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MIT 6.00 Intro Computer Science (OCW)
OpenStudy (anonymous):

Fastest Algorithm to calculate 10000 primes in python ?is it

OpenStudy (anonymous):

import time st=time.time() mdu=0 check =3 noofprime=2 primeLs=[2,3] while noofprime!=10000: check=check+2 a=len(primeLs) b=primeLs[a-1] for div in primeLs: #print check mdu=check%div if mdu==0: break if div==b: noofprime= noofprime+1 primeLs=primeLs+[check] et=time.time() #print primeLs print st print et print et-st print primeLs[9999]

OpenStudy (anonymous):

time python test.py 1296951327.14 1296951364.78 37.6408441067 104729 real 0m37.667s user 0m37.242s sys 0m0.321s

OpenStudy (anonymous):

is it fastest in python as i could not find fastest time in google but found this on c++ http://www.troubleshooters.com/codecorn/primenumbers/primenumbers.htm below is the code avoid printing list it will take too much time but to verify i have put it there but commented and printed the last value ( 9999th value) verified from http://primes.utm.edu/lists/small/10000.txt

OpenStudy (anonymous):

Mine isn't bad http://www.youtube.com/watch?v=p6fHllFsy7k

OpenStudy (anonymous):

But it would have to be recoded a bit to stop after 1000 primes

OpenStudy (anonymous):

time ./primgen.py 7179 # I said explicitly to stop at 7919 since it doesn't count primes real 0m1.302s user 0m0.356s sys 0m0.008s Not bad I suppose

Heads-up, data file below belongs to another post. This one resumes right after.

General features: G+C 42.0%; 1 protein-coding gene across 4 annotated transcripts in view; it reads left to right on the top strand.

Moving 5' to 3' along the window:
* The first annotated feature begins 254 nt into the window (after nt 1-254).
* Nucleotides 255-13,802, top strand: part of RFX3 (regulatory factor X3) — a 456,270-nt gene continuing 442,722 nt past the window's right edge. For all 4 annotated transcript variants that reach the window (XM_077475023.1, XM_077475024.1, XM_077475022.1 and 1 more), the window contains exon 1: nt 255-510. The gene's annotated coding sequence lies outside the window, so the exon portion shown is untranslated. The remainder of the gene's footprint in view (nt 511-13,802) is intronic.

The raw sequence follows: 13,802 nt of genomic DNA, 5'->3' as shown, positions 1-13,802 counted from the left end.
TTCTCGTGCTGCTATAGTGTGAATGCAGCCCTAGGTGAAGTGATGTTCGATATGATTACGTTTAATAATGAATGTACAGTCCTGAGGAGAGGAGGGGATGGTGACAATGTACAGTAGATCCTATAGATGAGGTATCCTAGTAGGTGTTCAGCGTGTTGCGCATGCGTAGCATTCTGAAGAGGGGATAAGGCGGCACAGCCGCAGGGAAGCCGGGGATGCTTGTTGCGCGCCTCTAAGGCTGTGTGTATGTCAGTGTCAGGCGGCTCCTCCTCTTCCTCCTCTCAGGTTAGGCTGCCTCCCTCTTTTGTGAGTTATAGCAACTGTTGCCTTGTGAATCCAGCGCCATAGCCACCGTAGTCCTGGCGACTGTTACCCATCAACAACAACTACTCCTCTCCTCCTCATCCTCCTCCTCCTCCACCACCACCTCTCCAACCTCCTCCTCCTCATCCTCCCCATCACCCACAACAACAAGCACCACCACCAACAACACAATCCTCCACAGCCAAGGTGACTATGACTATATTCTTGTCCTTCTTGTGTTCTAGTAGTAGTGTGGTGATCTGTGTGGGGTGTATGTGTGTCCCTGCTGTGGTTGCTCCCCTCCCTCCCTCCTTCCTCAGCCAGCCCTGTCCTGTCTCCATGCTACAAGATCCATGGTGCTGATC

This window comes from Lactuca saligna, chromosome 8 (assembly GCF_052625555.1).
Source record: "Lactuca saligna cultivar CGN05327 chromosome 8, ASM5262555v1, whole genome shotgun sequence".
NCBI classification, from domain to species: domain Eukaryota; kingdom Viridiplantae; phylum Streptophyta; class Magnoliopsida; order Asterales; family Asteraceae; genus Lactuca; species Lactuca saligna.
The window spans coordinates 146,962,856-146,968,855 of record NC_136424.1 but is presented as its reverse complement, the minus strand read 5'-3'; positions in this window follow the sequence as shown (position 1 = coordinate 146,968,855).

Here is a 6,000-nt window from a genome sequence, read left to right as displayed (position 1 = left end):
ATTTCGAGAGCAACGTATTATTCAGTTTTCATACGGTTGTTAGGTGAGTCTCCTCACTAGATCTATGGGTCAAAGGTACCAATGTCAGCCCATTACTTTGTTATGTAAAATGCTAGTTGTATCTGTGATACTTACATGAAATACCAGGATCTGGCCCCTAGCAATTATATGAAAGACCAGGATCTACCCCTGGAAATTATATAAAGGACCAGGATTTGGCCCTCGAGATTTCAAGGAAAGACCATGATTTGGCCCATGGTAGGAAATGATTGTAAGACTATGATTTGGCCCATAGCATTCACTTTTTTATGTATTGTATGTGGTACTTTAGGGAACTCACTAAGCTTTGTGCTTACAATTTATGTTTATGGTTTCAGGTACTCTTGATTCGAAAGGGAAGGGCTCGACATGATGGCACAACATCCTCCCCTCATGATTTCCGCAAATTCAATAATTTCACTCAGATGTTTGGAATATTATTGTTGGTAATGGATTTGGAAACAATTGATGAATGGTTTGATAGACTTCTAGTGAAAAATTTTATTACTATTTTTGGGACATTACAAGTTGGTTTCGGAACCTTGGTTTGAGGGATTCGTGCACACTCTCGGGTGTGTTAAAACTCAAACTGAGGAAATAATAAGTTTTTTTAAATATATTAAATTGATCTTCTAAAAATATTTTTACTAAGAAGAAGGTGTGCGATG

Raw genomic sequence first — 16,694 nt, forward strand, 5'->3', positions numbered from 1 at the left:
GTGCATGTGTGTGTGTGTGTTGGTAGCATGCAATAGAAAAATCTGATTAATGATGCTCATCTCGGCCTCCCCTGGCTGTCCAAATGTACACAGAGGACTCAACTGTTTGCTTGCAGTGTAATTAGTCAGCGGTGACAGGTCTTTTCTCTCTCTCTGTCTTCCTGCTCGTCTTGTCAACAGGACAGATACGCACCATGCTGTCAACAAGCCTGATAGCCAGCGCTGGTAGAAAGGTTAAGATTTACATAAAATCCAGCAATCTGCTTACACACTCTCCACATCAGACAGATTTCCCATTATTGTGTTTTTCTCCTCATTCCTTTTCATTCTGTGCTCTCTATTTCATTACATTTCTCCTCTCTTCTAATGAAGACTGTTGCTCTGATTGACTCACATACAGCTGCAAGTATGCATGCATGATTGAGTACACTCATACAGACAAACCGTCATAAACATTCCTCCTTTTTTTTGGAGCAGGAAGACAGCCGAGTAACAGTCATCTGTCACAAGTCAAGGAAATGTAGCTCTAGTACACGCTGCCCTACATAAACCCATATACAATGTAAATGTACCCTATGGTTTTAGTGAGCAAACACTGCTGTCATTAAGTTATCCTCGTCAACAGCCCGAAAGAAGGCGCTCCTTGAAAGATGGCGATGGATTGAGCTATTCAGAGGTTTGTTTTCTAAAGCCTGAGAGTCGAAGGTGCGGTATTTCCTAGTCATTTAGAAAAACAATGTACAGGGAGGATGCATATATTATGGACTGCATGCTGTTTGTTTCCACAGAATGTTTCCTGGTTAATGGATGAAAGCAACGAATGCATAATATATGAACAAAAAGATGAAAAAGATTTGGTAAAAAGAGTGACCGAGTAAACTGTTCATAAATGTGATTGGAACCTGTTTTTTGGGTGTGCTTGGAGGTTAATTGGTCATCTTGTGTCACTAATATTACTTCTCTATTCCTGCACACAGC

OpenStudy (anonymous):

Small point. You don't need to check for divisibility by 2 since you are generating only odd numbers to test. Big point. You can stop testing divisors when they exceed sqrt(x). At 7919, this is the difference between 999 test divisions (up to 7907) and 24 divisions (up to 83). You can also get a small speedup by generalizing the method of generating only odd numbers (not div by 2) to generating numbers not divisible by 2 or 3. Odd numbers not divisible by 3: 5,7, 11,13, 17,19, etc So instead of always counting by 2s, alternate counting by 2 and 4. This eliminates 1/3 of the numbers you are testing (and you could carry this on to 5,7, etc if it was worth doing, but diminishing returns hit fast, especially since the loops you skip would have been quick ones that failed on the first division tests).

OpenStudy (anonymous):

On my computer, I got bored waiting for your program to finish generating 10k primes, but 5k primes took about 11 sec. Changing the loop to recognize numbers are prime when div>sqrt(x) took just 0.5 sec for 5000 primes, and about 1.4 sec for 10k primes.

OpenStudy (anonymous):

@zifmia thanks for the tips i made changes as you suggested and it works, if you please verify the time as well posting the code below , will try for dict method as well and by the way do you think this code compromises space over time

OpenStudy (anonymous):

import time from math import sqrt st=time.time() mdu=0 check =3 noofprime=2 primeLs=[2,3]#,5,7,11,13] prime=True while noofprime!=10000: check=check+2 if check%3==0:check=check+2 sqrcheck=int (sqrt(check))+1 a=len(primeLs) b=primeLs[a-1] for div in range (3,sqrcheck): prime=True mdu=check%div if mdu==0 : prime=False break if prime==True: noofprime= noofprime+1 primeLs=primeLs+[check] et=time.time() print primeLs[noofprime-1] print st print et print (et-st)/60

OpenStudy (anonymous):

i get this time when checked without writing to list prime 104729 st:1298174950.11 et:1298174952.94 0.0471333344777

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